What is a smog alert?

A smog alert is a warning that air quality conditions are so bad outside that physical exertion outdoors may lead to respiratory discomfort. For people suffering from asthma, severe smog alert conditions could lead to asthma attacks and even hospitalization. An orange level or above reading in the Air Quality Index is cause for a smog alert to be issued.

How is asthma related to air pollution levels?

Asthma is rapidly becoming one of the major health issues in the United States, especially for children living in cities. A study released by the National Institute of Allergy and Infectious Diseases in 2008 showed that asthma particularly affected children in poor, inner-city areas and that car emissions of nitrogen dioxide, as well as air particulates and sulfur dioxide, were to blame. The study evaluated over 800 children in seven urban areas. These children had significantly higher rates of asthma and decreased lung function, which contributed to poor health and school absenteeism, even when the level of pollutants in the areas where they lived was deemed to be lower than acceptable standards set by the Environmental Protection Agency. Other studies have also shown that children have more allergies when they have been exposed to higher levels of air pollution.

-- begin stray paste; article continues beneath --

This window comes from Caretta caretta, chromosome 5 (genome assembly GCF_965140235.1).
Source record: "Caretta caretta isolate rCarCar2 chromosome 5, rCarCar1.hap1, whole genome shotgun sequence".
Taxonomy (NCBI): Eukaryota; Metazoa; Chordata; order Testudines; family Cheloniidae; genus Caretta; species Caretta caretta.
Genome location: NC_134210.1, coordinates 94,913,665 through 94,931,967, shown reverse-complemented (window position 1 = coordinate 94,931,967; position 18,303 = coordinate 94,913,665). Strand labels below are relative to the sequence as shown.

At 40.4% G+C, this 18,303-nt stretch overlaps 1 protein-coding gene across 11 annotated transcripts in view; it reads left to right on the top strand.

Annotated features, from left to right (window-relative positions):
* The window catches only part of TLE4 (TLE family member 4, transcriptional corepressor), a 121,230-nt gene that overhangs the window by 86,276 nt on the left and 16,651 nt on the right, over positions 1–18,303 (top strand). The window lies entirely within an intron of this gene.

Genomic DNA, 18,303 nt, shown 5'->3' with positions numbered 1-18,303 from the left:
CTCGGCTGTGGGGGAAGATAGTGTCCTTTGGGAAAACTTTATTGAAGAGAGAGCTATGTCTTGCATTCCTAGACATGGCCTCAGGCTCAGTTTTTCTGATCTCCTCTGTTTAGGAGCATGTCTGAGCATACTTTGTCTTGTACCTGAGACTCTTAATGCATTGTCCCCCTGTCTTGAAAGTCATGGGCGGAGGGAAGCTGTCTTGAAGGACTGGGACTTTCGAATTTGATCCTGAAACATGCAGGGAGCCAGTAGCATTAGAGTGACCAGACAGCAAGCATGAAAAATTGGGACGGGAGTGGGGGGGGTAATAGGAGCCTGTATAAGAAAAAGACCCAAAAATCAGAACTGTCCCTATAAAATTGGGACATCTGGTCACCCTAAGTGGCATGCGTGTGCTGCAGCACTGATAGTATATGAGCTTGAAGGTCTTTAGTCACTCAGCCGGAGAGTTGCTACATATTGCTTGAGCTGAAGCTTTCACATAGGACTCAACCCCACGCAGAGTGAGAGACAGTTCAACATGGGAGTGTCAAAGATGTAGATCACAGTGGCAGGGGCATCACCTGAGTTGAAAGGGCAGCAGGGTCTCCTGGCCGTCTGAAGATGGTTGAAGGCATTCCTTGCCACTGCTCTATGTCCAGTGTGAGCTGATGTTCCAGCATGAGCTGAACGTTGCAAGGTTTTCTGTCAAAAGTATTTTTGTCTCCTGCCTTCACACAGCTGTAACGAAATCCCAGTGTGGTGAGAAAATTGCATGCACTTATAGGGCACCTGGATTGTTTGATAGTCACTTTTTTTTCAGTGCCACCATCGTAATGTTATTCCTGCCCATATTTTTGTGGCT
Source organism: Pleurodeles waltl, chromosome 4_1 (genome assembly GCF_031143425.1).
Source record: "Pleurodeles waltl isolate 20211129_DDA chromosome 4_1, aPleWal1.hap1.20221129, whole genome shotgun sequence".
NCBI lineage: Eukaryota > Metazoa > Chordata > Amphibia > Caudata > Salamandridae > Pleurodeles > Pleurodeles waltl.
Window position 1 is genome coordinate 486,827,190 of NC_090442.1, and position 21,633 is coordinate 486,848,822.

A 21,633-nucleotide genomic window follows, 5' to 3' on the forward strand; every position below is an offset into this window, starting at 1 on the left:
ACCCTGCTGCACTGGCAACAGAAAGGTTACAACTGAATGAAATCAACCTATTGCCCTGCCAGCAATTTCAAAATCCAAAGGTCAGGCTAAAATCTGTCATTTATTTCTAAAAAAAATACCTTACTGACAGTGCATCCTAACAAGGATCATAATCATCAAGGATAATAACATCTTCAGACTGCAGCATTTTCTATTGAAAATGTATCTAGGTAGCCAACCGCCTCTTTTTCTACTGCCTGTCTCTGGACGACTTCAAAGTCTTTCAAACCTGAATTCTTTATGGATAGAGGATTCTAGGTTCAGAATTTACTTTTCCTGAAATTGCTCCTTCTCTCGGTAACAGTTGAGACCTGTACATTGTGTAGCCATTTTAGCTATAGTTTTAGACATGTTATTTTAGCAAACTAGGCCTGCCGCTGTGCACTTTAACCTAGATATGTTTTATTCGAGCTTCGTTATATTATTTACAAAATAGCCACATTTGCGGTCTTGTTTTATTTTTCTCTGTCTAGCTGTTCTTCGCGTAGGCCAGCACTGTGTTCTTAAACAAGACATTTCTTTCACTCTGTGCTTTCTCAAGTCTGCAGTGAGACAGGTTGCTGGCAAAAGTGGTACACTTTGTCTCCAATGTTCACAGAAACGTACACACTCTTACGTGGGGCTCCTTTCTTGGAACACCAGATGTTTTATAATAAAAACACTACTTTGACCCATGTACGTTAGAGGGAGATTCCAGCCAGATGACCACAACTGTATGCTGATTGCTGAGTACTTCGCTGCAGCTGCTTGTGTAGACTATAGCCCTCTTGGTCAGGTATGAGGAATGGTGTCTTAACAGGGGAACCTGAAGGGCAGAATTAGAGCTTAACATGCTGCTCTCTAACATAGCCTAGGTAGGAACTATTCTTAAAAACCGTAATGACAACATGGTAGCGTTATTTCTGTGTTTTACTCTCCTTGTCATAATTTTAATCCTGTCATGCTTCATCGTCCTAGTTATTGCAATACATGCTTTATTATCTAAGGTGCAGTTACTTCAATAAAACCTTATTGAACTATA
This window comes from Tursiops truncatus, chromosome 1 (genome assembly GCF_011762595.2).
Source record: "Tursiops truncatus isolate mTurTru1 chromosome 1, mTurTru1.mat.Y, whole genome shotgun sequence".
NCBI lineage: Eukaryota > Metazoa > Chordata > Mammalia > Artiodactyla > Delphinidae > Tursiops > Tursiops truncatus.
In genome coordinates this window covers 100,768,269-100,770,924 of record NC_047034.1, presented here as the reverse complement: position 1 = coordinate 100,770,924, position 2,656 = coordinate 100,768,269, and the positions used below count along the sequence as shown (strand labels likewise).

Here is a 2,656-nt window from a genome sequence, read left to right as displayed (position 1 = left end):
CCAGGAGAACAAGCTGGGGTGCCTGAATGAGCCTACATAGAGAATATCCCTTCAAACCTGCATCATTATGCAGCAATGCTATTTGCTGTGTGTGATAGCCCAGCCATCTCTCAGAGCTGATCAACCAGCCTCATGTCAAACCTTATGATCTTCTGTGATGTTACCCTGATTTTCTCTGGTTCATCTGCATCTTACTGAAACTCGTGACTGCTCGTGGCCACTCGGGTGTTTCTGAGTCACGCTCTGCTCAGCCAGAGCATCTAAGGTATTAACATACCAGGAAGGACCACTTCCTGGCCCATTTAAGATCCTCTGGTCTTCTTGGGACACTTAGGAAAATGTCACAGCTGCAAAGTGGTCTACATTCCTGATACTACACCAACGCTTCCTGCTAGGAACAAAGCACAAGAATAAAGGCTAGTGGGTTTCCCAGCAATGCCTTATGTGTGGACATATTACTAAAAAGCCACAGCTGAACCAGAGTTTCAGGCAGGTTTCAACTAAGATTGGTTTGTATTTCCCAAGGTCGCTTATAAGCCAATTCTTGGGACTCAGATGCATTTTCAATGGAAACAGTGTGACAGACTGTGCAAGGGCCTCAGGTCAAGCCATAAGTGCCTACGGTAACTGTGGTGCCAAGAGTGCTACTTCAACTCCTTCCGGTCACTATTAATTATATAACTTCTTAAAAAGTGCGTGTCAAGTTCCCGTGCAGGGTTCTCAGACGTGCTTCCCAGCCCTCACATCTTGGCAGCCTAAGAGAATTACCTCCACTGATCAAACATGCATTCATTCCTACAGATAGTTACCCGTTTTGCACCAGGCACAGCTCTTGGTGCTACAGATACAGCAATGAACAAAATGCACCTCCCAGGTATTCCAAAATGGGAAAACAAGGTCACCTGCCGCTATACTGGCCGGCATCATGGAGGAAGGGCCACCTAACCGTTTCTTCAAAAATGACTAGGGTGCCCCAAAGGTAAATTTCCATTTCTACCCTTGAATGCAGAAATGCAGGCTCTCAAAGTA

What is the Clean Air Act?